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OU Chief COVID Officer addresses rise in state coronavirus cases, CDC testing recommendations

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Dale Bratzler (copy)

Dr. Dale Bratzler wears a mask during OU's Aug. 28 COVID-19 update.

OU Medicine officials provided updates on the COVID-19 pandemic in a Friday morning livestream, where they announced just under 5,000 new cases and 69 deaths statewide in the last week.

The end-of-week review was led by OU's Chief COVID Officer Dr. Dale Bratzler. Bratzler said Oklahoma has seen a slight upward trend in the rolling average of new cases and an increase in the percentage of positive tests over the last two weeks, indicating the virus is still spreading locally.

“To me, it highlights that we’re continuing to see community spread of this particular virus,” Bratzler said. 

Bratzler also expressed concern over crowds of students being spotted on Campus Corner and other locations, adding students are still responsible for keeping themselves and others safe as the pandemic continues.

“We’re depending on personal responsibility of 18- to 22-year-olds to make the decisions that will keep them safe and not risk other people,” Bratzler said.

Bratzler said the university would support the use of rapid antigen testing on campus, but he said the state health department reports results from those tests as “probable cases” and not confirmed cases. The university currently only supports the use, tracking and reporting of polymerase chain reaction (PCR) tests.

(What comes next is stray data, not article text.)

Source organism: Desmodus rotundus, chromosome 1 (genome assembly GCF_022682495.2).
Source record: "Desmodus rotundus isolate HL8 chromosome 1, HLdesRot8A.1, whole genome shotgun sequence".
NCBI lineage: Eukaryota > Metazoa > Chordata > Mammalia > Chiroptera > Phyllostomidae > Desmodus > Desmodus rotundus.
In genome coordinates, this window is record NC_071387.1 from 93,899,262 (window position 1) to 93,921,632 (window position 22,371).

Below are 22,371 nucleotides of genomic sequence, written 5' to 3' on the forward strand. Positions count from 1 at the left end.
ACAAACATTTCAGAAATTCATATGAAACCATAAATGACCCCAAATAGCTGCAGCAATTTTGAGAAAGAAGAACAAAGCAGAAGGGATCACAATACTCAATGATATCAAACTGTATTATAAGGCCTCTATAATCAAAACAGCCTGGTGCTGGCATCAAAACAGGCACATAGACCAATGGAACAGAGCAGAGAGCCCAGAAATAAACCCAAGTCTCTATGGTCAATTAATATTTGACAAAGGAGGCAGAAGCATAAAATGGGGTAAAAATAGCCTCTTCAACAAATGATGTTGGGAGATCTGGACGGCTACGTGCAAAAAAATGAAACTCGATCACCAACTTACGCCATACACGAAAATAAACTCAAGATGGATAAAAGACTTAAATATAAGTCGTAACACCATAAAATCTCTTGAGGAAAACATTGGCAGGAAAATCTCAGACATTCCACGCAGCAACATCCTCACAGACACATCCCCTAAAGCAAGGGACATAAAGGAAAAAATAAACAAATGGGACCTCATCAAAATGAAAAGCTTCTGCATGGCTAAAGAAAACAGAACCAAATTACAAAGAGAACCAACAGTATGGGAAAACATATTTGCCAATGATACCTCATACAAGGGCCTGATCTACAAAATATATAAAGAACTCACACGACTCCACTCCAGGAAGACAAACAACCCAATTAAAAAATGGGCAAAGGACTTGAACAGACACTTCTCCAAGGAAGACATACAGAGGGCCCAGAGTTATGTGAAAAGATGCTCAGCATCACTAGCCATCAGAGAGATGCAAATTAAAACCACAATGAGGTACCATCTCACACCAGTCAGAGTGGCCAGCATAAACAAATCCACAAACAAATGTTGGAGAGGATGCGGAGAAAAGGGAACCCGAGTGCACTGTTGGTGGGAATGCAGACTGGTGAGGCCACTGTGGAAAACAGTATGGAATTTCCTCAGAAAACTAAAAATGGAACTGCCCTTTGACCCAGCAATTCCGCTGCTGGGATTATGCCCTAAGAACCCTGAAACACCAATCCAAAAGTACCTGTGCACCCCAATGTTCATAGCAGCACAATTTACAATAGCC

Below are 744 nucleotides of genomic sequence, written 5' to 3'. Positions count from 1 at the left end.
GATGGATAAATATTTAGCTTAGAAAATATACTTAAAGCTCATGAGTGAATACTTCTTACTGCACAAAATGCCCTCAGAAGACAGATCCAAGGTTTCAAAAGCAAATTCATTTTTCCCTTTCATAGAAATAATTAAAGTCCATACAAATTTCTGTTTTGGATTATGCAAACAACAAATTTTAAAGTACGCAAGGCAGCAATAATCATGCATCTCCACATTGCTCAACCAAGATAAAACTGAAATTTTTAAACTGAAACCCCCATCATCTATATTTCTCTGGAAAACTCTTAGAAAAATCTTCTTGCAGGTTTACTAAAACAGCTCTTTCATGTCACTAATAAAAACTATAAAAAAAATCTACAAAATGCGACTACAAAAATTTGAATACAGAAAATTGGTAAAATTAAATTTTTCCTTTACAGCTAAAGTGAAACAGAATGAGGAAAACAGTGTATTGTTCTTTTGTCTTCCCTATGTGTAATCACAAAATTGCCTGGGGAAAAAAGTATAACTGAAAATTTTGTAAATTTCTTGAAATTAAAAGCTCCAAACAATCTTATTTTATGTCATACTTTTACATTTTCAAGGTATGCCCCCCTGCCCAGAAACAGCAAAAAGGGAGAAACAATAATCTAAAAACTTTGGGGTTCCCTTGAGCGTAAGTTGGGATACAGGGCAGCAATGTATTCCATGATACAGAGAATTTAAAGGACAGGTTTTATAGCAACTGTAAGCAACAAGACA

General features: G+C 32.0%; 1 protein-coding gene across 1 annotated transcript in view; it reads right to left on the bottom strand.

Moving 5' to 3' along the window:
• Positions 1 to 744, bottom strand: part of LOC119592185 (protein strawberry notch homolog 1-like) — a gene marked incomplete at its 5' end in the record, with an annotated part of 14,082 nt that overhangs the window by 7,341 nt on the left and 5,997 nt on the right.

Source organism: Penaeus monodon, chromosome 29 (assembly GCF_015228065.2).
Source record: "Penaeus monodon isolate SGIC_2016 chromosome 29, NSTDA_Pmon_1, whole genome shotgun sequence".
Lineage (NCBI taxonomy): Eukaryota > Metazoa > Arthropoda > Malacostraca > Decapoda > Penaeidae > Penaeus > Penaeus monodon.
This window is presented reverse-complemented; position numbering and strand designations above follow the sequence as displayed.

OU Director of Media Relations Kesha Keith said in an email to The Daily that the university is exploring a number of additional testing options but that no official decisions have been made.

Bratzler also addressed changes to CDC guidelines recommending who should and should not be tested for the virus. The CDC recently changed its recommendations on its website to say that someone who has been exposed to the virus but is not showing symptoms does not have to be tested for the virus.

“The medical community and the public health community all came out very strongly against that position,” Bratzler said. “Those of us in public health feel that if we’re going to contain COVID-19, one of the things that we have to do is identify people who are infected, isolate them and stop the spread of the virus to other people.”

The university announced it will launch a COVID-19 dashboard this week. The dashboard will include Cleveland County and regional area statistics as well as Goddard Health Center results, and it will be updated daily. 

senior news reporter

Jordan Hayden is a journalism junior and a senior news reporter at The Daily. Previously she served as the fall 2018 and spring 2019 assistant engagement editor.

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